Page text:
MAJDAL SHAMS, Israel (JTA) — At first glance, the identification cards of young Druze men looked identical to those of any Israeli, with a number, photo, name and address.
The only difference is the citizenship line: Instead of listing “Israeli,” most of the Druze cards are blank.
“If someone takes citizenship, he’s labeled as an extremist,” said Wafa Abusela, 19, sitting with his friends in a cafe in Majdal Shams, a Druze city in the northwest corner of the Golan Heights. “People won’t talk to him.”
A secretive offshoot of Islam, the Druze community spans the territory of Israel, Syria, Lebanon and Jordan, and their allegiances are similarly fragmented. Druze who live in the Galilee are citizens of the Jewish state, but the Golan Druze rejected offers of citizenship after Israel annexed the territory in 1981, retaining their loyalty to Syria. Of the 20,000 Druze living on the Golan, only a small fraction hold Israeli citizenship.
There’s little evidence to show this is changing. According to Interior Ministry figures, 20 Golan Druze requested Israeli citizenship in 2012 – a substantial jump over the two to five that did so annually in previous years, but still a minuscule percentage of the total population.
But as the Syrian civil war continues to rage just over the border, the Golan Druze say they are grateful for the stability and security that Israel affords — even as they still eschew the idea of becoming citizens, citing pressure from their parents and the fear of reprisals should the Golan ever revert to Syrian control.
“A gap between Israel and Syria is standing out now with the civil war,” said Shmuel Shamai, a professor at Tel Chai College and the Golan Research Institute. “The young people talk about the subject of human rights more, and all the murder happening in Syria, the young people don’t identify with it.”
Young Druze, Shamai said, feel less connected to Syria than their parents, though “they’re still not going to be doing pro-Israel activity.”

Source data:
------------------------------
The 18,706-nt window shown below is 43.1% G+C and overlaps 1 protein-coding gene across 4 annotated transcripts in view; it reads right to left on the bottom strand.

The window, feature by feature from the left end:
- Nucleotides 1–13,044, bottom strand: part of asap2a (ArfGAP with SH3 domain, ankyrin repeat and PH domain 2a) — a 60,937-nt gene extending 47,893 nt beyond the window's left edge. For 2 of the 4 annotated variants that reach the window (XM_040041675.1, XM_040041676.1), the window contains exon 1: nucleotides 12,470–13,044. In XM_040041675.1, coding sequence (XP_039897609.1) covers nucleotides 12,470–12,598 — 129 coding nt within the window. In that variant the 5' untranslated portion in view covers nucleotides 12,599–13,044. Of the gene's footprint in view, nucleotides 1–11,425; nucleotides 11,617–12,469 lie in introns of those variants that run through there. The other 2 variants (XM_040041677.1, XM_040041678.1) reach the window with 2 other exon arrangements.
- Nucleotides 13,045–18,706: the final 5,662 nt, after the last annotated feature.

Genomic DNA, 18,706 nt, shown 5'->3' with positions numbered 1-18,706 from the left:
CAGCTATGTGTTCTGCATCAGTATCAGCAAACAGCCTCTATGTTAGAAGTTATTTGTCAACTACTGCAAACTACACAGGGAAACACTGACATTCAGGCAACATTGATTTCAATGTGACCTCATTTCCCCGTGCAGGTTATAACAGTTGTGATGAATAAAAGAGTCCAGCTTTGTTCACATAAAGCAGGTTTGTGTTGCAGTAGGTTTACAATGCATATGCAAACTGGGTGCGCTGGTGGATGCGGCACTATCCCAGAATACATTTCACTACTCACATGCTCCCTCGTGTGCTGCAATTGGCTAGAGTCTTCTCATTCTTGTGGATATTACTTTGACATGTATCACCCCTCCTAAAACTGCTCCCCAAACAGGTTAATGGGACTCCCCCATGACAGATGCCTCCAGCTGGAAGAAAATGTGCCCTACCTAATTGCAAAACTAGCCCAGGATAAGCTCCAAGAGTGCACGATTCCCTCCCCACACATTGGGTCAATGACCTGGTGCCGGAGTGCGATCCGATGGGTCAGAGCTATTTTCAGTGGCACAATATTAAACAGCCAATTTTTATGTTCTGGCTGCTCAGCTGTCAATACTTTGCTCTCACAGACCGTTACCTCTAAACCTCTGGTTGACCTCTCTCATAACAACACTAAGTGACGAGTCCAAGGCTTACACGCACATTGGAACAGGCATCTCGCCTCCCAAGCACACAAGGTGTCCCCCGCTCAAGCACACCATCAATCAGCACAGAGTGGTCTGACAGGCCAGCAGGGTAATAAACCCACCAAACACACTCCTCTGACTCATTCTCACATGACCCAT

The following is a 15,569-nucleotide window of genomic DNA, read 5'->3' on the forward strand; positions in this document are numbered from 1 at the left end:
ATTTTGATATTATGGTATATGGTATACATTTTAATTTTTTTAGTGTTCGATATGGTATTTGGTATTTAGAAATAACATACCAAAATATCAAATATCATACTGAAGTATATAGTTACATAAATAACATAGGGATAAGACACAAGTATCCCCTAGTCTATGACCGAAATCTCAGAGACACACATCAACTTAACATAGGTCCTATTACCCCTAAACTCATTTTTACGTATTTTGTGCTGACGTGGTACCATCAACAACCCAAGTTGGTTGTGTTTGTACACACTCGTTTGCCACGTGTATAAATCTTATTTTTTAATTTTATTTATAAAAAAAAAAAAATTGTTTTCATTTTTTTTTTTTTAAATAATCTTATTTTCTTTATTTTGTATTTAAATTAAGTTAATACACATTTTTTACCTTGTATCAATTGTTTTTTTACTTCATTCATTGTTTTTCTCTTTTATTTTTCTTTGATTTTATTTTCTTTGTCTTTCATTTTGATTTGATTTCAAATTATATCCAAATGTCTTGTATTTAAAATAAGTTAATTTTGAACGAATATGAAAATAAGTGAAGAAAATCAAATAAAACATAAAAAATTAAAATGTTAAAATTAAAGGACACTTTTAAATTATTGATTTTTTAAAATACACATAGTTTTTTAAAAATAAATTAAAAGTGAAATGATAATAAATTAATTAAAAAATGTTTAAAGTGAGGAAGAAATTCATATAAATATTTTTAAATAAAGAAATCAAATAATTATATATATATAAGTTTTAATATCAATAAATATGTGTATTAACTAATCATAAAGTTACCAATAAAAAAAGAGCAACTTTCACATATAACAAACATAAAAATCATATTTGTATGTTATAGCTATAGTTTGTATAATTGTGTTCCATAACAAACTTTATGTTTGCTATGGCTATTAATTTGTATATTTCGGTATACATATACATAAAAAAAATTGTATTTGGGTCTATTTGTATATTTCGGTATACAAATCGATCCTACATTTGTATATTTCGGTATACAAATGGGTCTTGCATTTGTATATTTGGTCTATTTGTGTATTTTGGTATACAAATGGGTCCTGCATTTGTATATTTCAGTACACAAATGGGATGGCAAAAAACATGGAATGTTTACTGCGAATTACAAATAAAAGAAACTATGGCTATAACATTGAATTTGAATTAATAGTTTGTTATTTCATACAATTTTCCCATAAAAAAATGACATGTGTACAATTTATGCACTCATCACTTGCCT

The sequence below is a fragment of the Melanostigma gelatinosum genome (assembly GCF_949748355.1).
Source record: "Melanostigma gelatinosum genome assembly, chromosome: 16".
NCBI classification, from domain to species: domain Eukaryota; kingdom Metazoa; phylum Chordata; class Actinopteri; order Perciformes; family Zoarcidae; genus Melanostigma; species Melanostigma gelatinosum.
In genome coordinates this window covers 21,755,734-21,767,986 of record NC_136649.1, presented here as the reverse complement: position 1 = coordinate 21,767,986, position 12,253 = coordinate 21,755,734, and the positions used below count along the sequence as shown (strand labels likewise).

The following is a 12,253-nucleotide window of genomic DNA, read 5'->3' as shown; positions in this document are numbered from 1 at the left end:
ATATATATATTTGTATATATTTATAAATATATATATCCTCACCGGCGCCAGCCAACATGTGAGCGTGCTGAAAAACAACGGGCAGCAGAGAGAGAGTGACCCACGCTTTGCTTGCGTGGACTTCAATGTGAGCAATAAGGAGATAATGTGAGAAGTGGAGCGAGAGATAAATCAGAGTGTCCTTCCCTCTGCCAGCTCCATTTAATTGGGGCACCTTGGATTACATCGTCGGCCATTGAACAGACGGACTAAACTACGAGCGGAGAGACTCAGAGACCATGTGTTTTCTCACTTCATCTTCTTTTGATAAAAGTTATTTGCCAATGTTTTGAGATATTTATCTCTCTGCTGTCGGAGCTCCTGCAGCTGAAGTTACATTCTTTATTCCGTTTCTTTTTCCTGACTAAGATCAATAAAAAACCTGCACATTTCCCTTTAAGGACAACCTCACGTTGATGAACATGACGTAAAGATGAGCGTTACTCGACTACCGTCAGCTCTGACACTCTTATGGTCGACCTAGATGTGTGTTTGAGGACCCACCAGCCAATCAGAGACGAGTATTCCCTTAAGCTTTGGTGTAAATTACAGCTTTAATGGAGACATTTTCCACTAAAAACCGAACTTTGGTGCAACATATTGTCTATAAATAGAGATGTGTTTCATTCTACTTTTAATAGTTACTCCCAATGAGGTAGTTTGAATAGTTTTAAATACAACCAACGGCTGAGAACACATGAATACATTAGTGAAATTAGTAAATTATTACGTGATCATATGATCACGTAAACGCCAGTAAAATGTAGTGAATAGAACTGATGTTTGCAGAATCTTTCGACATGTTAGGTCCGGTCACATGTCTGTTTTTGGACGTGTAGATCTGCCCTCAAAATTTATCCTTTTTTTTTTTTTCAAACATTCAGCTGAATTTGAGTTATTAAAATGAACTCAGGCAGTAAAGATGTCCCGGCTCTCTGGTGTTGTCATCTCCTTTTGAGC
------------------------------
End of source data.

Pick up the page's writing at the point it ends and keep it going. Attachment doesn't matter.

“People understand that there’s democracy, that people can say what they want,” said a Druze employee of the Interior Ministry, who has Israeli citizenship but did not give her name because she was not authorized to speak to the media. “People here are happy with Israel. It’s good for me here. I was born here.”
A 25-year-old gas station attendant illustrates the competing claims on Druze loyalty. Recently returned from Syria, he knows the horror stories unfolding on the other side and feels safer in Israel, where he hopes to begin working soon as a dentist. But loyalty to his family has made adopting Israeli citizenship an impossibility.
“My father taught me that we are Syrian,” he said. “The feeling is, if you don’t want to be Syrian, leave the state. My home is here. My parents are here.”
Druze are generally loyal to the country in which they live. Unlike Israeli Arabs, many Galilee Druze serve in the Israeli army.
But many residents of Majdal Shams consider the Golan to be Syrian and, according to some reports, still support the Assad regime. A few said the rebels are agents of foreign interests — a belief promoted by the Assad regime.
“Whoever supports foreign entities doesn’t understand politics,” said Sayed, 43, who was born in Majdal Shams and did not give his last name. “We support the state, and whoever supports the state supports Assad.”
Despite their divided loyalties, the Druze community is often held up as an exemplar of the Jewish state’s success in protecting the rights of ethnic minorities, with Jewish tour groups routinely making stops in Druze villages to enjoy local hospitality.
“We and the Druze live in full cooperation,” said Ori Kalner, deputy head of the Golan Regional Council.
Druze contractors have managed much of the Golan’s recent construction, Kalner said, and the council is developing a shared industrial park with Majdal Shams.
Still, there’s a sense among some Druze that Israel’s rule over the Golan won’t last forever. The Interior Ministry employee said that fear of an Israeli withdrawal keeps many residents from taking Israeli citizenship or openly supporting the rebels. Residents are scared, she said, that should Assad survive and come to regain control of the Golan someday, they will be punished for betrayal.
“In the end, we’ll go to Syria,” said Safi Awwad, who says he feels “almost” like an Israeli. “The Golan belongs to Syria.”
Rafi Skandar disagreed, insisting that parental pressure against accepting Israeli citizenship would recede.
“In another five years,” Skandar said, “everyone will have Israeli citizenship.”